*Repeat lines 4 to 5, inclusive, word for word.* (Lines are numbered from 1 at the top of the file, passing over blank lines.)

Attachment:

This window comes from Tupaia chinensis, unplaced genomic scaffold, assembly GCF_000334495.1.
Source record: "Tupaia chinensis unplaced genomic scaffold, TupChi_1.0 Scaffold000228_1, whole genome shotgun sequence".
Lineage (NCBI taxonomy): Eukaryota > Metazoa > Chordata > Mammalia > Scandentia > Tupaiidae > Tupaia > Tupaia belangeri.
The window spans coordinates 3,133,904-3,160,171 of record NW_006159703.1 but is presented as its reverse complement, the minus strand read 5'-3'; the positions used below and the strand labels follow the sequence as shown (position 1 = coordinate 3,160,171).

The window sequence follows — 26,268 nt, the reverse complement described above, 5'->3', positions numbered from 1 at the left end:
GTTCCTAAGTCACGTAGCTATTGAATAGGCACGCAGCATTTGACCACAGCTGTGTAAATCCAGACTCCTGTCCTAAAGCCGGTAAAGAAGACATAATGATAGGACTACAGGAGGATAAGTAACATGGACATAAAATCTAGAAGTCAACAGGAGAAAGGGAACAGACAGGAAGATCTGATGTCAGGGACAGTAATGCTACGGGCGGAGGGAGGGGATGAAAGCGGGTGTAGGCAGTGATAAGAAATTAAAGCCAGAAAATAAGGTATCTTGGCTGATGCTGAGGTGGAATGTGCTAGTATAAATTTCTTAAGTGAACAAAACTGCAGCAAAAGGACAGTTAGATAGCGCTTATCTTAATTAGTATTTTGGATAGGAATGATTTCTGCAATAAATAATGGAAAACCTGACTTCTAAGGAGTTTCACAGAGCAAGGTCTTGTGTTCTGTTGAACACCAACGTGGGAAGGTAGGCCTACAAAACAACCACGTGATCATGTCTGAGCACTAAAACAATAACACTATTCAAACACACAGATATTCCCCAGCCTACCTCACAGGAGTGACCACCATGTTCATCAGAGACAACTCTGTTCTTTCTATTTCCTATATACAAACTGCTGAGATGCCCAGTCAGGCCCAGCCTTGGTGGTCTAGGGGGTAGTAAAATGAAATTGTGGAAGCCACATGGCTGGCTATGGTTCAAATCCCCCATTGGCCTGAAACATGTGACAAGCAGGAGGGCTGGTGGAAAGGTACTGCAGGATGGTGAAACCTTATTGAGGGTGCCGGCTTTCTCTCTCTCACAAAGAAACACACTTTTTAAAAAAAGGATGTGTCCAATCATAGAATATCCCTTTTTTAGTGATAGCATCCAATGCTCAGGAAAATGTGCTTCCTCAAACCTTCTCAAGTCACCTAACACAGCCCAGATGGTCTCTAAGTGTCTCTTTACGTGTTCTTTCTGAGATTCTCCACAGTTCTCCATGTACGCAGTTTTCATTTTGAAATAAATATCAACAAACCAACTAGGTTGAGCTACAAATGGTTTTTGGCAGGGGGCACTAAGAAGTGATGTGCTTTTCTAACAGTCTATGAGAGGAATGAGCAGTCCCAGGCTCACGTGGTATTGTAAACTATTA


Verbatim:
The window spans coordinates 3,133,904-3,160,171 of record NW_006159703.1 but is presented as its reverse complement, the minus strand read 5'-3'; the positions used below and the strand labels follow the sequence as shown (position 1 = coordinate 3,160,171).

The window sequence follows — 26,268 nt, the reverse complement described above, 5'->3', positions numbered from 1 at the left end: